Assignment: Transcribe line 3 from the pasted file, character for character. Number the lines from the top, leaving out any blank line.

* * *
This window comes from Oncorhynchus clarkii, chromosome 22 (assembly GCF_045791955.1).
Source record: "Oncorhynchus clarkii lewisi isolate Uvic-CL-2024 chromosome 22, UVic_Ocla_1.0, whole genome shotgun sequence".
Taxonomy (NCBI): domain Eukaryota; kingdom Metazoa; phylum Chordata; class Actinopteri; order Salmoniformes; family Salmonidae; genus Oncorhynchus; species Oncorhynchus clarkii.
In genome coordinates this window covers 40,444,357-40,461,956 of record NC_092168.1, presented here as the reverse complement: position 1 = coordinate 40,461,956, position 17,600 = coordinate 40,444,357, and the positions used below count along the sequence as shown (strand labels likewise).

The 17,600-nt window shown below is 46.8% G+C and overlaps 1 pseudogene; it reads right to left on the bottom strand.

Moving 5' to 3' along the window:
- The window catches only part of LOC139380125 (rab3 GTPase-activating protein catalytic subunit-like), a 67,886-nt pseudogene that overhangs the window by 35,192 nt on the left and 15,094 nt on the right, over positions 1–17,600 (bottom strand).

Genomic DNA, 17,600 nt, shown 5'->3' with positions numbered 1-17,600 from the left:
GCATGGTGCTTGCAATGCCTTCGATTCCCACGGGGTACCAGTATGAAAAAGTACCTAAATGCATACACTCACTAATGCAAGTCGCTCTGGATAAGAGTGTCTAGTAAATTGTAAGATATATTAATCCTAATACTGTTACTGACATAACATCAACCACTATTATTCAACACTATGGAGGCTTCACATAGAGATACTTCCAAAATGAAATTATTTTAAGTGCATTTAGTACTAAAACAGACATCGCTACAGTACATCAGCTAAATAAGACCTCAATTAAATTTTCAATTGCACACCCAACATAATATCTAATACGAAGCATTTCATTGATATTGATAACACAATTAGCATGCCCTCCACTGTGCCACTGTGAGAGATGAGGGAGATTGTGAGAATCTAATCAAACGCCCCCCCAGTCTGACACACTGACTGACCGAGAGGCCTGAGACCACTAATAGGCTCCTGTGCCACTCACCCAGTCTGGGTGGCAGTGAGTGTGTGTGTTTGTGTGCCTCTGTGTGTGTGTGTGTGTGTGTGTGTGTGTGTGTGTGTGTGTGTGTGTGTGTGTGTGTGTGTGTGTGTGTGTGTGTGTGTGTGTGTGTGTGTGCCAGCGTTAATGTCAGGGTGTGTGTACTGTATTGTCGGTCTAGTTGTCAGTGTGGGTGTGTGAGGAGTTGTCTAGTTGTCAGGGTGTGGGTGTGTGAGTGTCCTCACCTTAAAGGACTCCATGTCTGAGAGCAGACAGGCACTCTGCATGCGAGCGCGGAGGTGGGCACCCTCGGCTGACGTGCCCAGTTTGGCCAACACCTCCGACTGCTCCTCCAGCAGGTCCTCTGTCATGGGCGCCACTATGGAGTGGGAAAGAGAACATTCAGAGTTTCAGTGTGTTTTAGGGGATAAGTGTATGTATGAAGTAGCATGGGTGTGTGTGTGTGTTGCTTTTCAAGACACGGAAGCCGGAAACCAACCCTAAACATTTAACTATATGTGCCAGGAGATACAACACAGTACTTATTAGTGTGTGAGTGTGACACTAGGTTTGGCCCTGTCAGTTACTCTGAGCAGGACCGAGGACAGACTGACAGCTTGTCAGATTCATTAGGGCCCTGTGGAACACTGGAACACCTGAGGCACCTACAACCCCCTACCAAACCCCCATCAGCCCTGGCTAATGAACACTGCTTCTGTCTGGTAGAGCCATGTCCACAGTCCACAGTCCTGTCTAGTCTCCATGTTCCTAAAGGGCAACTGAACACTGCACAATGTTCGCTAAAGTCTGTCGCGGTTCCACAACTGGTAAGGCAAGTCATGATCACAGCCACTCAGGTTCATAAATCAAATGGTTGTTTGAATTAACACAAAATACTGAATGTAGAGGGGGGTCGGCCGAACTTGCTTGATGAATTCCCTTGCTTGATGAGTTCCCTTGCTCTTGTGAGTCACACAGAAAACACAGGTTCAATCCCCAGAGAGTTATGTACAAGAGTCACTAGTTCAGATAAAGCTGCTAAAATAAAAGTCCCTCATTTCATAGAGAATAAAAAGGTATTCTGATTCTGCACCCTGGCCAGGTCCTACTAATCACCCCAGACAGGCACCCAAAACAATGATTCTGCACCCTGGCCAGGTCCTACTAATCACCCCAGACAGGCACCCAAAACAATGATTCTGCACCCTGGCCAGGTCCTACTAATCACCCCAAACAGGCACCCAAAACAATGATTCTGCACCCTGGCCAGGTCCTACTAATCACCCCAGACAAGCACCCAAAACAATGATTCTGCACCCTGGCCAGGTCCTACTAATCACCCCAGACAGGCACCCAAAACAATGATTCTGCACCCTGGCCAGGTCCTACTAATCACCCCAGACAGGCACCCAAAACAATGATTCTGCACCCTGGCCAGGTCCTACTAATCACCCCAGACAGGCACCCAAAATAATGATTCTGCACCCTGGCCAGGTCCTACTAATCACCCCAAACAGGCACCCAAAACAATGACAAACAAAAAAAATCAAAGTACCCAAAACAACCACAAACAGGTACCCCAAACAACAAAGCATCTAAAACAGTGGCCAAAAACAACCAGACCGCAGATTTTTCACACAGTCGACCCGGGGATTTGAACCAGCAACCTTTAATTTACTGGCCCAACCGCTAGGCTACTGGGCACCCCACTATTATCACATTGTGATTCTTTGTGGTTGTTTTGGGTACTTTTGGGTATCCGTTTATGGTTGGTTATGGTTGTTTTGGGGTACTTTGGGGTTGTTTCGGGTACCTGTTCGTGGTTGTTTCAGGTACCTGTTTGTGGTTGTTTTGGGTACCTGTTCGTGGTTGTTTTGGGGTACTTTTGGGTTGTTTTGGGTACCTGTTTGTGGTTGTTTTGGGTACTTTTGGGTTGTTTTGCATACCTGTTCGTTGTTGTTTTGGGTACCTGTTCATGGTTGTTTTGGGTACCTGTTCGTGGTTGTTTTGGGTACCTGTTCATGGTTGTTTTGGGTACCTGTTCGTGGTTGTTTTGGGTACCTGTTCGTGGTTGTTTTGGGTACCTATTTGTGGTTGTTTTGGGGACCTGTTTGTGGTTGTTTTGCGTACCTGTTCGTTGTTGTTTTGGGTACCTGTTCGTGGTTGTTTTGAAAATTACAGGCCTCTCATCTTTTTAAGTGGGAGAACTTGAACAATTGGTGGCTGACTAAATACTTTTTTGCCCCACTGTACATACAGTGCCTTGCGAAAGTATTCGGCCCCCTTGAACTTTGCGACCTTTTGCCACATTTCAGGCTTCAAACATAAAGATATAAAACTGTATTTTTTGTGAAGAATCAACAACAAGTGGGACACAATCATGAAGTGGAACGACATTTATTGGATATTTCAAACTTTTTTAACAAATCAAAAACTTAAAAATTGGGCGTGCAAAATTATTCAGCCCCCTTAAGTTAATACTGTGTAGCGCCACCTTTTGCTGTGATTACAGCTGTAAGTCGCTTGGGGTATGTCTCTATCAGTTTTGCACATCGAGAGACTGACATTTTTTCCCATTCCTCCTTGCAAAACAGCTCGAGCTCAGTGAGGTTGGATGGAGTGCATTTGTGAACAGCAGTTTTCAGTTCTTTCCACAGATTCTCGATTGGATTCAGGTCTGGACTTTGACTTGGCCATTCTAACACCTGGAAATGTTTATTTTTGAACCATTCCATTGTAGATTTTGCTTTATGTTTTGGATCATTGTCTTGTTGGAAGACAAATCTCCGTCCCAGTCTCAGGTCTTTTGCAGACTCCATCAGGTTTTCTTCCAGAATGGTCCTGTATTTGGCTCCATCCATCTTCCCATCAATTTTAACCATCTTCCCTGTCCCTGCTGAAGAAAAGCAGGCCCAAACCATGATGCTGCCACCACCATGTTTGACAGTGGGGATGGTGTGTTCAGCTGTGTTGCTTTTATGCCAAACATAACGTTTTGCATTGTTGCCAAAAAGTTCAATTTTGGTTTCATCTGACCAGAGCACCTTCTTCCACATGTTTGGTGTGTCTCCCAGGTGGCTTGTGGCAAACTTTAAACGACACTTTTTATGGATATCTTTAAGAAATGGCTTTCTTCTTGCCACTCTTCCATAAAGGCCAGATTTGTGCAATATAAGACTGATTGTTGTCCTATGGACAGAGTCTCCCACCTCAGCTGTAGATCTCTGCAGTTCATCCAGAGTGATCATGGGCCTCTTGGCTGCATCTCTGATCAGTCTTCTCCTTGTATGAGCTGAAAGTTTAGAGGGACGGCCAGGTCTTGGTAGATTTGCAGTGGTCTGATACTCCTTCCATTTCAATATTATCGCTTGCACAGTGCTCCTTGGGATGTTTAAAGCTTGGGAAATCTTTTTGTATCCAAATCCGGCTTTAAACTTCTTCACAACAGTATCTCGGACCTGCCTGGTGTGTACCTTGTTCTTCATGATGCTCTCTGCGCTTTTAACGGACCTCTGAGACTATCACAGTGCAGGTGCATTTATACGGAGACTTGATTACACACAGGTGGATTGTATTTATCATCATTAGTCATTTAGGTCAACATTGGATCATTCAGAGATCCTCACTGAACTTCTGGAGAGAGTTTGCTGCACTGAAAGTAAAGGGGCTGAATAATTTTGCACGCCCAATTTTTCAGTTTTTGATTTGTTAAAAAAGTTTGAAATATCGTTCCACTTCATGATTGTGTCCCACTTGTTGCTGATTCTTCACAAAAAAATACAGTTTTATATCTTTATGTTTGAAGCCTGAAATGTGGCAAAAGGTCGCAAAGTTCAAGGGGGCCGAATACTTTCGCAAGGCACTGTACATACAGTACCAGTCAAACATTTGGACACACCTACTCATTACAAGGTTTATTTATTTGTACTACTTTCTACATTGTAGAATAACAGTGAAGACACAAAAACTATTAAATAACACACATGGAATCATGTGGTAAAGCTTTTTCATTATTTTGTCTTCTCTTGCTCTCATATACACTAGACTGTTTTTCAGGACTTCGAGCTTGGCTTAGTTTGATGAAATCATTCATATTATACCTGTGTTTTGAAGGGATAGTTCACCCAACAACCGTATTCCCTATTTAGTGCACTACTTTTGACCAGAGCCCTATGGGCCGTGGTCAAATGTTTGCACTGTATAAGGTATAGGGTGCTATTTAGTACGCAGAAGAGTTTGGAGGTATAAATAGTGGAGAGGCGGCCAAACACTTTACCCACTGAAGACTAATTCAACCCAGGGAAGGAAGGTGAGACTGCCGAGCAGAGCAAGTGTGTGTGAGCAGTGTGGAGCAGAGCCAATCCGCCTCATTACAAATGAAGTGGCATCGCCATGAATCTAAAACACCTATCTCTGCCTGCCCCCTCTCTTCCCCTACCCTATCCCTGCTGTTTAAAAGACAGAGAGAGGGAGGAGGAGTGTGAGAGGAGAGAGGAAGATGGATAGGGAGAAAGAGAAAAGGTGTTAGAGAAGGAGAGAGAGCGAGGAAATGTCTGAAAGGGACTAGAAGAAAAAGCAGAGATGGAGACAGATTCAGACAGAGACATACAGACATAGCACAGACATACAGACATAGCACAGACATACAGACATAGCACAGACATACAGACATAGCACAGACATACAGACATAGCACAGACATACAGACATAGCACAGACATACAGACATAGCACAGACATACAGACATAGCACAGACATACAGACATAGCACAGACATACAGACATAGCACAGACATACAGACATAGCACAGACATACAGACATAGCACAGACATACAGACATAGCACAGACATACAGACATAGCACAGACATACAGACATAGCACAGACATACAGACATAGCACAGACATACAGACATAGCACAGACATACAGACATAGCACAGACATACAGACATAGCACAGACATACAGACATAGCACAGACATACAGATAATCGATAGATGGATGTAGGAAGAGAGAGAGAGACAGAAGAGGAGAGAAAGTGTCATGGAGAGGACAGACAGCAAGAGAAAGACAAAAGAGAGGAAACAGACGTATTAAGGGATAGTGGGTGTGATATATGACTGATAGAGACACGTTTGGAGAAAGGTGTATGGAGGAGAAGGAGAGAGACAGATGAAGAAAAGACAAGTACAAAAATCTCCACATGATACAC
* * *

Taxonomy (NCBI): domain Eukaryota; kingdom Metazoa; phylum Chordata; class Actinopteri; order Salmoniformes; family Salmonidae; genus Oncorhynchus; species Oncorhynchus clarkii.